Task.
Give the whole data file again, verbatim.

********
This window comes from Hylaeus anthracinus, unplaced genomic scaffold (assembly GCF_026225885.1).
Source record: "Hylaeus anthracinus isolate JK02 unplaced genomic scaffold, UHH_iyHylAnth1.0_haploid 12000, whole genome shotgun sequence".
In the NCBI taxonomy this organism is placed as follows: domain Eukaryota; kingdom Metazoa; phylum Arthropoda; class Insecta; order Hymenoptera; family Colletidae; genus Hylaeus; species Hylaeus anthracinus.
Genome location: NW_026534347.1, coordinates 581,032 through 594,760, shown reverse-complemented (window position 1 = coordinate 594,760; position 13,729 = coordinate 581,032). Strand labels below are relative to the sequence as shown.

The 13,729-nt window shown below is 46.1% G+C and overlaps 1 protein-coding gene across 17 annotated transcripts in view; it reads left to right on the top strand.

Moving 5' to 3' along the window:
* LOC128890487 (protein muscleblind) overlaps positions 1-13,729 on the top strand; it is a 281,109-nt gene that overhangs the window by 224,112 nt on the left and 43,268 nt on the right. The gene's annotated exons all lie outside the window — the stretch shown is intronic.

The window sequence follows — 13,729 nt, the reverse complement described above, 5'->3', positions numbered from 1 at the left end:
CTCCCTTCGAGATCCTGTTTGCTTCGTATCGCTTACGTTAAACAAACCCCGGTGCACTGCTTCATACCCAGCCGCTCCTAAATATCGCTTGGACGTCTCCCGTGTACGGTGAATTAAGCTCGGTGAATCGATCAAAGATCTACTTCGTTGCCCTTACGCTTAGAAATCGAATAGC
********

This window comes from Hylaeus anthracinus, unplaced genomic scaffold (assembly GCF_026225885.1).
Source record: "Hylaeus anthracinus isolate JK02 unplaced genomic scaffold, UHH_iyHylAnth1.0_haploid 12000, whole genome shotgun sequence".
In the NCBI taxonomy this organism is placed as follows: domain Eukaryota; kingdom Metazoa; phylum Arthropoda; class Insecta; order Hymenoptera; family Colletidae; genus Hylaeus; species Hylaeus anthracinus.
Genome location: NW_026534347.1, coordinates 581,032 through 594,760, shown reverse-complemented (window position 1 = coordinate 594,760; position 13,729 = coordinate 581,032). Strand labels below are relative to the sequence as shown.

The 13,729-nt window shown below is 46.1% G+C and overlaps 1 protein-coding gene across 17 annotated transcripts in view; it reads left to right on the top strand.

Moving 5' to 3' along the window:
* LOC128890487 (protein muscleblind) overlaps positions 1-13,729 on the top strand; it is a 281,109-nt gene that overhangs the window by 224,112 nt on the left and 43,268 nt on the right. The gene's annotated exons all lie outside the window — the stretch shown is intronic.

The window sequence follows — 13,729 nt, the reverse complement described above, 5'->3', positions numbered from 1 at the left end:
CTCCCTTCGAGATCCTGTTTGCTTCGTATCGCTTACGTTAAACAAACCCCGGTGCACTGCTTCATACCCAGCCGCTCCTAAATATCGCTTGGACGTCTCCCGTGTACGGTGAATTAAGCTCGGTGAATCGATCAAAGATCTACTTCGTTGCCCTTACGCTTAGAAATCGAATAGC